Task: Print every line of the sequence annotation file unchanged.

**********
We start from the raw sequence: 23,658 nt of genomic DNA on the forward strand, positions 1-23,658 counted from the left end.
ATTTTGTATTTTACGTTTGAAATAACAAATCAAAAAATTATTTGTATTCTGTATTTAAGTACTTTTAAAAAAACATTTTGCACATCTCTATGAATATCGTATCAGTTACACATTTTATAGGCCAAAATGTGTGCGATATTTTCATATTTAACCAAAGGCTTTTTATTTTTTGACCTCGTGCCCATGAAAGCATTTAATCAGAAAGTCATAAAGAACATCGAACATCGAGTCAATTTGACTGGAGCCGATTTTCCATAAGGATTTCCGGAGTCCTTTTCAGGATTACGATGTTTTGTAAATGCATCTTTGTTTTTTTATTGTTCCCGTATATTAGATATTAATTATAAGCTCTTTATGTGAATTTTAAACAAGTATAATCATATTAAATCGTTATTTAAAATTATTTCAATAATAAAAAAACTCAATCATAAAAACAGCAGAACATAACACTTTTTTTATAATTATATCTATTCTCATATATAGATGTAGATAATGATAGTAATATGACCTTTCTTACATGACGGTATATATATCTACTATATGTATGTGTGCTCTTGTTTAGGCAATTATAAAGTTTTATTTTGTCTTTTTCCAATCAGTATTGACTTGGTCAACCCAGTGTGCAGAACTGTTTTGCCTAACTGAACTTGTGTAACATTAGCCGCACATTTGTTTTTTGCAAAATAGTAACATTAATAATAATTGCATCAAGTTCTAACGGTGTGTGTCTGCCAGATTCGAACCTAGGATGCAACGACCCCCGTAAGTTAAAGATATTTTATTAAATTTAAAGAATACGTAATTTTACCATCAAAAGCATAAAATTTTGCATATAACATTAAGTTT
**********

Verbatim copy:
We start from the raw sequence: 23,658 nt of genomic DNA on the forward strand, positions 1-23,658 counted from the left end.
ATTTTGTATTTTACGTTTGAAATAACAAATCAAAAAATTATTTGTATTCTGTATTTAAGTACTTTTAAAAAAACATTTTGCACATCTCTATGAATATCGTATCAGTTACACATTTTATAGGCCAAAATGTGTGCGATATTTTCATATTTAACCAAAGGCTTTTTATTTTTTGACCTCGTGCCCATGAAAGCATTTAATCAGAAAGTCATAAAGAACATCGAACATCGAGTCAATTTGACTGGAGCCGATTTTCCATAAGGATTTCCGGAGTCCTTTTCAGGATTACGATGTTTTGTAAATGCATCTTTGTTTTTTTATTGTTCCCGTATATTAGATATTAATTATAAGCTCTTTATGTGAATTTTAAACAAGTATAATCATATTAAATCGTTATTTAAAATTATTTCAATAATAAAAAAACTCAATCATAAAAACAGCAGAACATAACACTTTTTTTATAATTATATCTATTCTCATATATAGATGTAGATAATGATAGTAATATGACCTTTCTTACATGACGGTATATATATCTACTATATGTATGTGTGCTCTTGTTTAGGCAATTATAAAGTTTTATTTTGTCTTTTTCCAATCAGTATTGACTTGGTCAACCCAGTGTGCAGAACTGTTTTGCCTAACTGAACTTGTGTAACATTAGCCGCACATTTGTTTTTTGCAAAATAGTAACATTAATAATAATTGCATCAAGTTCTAACGGTGTGTGTCTGCCAGATTCGAACCTAGGATGCAACGACCCCCGTAAGTTAAAGATATTTTATTAAATTTAAAGAATACGTAATTTTACCATCAAAAGCATAAAATTTTGCATATAACATTAAGTTT